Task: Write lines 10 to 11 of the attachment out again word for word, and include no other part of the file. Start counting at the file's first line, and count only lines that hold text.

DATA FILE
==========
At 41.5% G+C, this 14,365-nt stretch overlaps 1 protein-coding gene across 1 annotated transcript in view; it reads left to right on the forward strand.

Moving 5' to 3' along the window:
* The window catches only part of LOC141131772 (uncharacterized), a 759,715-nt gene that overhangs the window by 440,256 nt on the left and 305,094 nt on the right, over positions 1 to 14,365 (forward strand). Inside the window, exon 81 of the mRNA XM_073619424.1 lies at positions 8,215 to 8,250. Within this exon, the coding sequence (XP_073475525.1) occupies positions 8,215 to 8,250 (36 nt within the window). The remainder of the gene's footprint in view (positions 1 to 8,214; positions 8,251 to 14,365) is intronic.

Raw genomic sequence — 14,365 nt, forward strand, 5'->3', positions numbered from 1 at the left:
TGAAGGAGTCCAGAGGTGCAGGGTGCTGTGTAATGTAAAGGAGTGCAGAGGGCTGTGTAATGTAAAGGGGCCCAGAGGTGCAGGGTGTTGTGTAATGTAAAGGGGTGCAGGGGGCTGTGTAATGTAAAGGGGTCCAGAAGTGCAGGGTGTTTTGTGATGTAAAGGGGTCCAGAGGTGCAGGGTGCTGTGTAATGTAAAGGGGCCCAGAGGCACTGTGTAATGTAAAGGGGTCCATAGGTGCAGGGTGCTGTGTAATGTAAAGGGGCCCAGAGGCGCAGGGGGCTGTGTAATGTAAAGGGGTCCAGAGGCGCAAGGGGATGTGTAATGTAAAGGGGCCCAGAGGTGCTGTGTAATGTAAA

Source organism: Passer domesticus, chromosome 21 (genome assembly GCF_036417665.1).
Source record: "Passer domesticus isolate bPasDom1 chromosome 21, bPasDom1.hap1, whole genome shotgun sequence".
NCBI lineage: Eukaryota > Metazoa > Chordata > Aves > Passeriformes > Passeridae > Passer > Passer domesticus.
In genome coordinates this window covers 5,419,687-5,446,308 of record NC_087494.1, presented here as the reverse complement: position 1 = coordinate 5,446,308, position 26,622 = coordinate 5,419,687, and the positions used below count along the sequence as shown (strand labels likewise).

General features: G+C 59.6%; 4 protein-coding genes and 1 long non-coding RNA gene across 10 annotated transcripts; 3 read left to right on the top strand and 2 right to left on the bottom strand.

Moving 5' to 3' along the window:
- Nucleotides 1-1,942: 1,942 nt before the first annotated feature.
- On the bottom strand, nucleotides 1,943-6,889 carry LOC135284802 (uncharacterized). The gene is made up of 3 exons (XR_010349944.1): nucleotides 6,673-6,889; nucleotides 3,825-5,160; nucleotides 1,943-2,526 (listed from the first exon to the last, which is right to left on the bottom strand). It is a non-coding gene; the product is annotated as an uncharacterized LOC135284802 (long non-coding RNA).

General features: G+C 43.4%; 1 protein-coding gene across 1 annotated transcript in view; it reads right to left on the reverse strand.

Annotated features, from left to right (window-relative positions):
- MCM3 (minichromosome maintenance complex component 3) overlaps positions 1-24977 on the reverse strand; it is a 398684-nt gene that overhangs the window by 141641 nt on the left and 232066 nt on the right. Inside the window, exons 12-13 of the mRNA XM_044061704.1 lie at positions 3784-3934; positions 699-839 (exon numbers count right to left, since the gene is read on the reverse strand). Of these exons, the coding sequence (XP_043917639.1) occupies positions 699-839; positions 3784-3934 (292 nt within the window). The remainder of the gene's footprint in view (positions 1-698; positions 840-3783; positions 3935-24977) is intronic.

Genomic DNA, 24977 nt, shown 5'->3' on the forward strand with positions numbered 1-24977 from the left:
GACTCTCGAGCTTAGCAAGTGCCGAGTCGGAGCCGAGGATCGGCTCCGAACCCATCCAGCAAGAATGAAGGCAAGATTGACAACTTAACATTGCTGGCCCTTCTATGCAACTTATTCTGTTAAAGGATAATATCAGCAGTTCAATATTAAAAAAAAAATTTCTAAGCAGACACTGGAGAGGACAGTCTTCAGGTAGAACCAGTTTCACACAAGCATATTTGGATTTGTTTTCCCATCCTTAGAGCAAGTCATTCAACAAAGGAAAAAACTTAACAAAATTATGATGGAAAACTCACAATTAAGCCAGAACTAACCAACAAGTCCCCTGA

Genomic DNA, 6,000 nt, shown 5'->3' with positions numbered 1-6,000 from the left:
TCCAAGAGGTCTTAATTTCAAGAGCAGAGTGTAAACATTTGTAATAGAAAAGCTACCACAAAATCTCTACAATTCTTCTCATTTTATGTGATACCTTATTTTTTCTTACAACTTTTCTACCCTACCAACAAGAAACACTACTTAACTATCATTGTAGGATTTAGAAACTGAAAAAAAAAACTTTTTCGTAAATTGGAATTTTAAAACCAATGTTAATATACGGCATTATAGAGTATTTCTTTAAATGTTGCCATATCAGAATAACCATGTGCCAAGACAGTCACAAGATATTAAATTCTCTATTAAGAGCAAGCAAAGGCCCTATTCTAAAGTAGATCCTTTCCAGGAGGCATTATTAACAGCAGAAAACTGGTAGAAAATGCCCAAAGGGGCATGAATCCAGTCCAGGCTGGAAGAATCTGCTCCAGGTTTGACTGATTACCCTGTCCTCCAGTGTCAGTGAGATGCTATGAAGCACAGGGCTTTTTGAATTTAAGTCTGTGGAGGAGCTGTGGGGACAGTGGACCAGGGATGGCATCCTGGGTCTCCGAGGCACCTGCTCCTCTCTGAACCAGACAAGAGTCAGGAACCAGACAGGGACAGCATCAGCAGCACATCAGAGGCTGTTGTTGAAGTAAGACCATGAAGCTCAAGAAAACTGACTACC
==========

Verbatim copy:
General features: G+C 59.6%; 4 protein-coding genes and 1 long non-coding RNA gene across 10 annotated transcripts; 3 read left to right on the top strand and 2 right to left on the bottom strand.

Moving 5' to 3' along the window: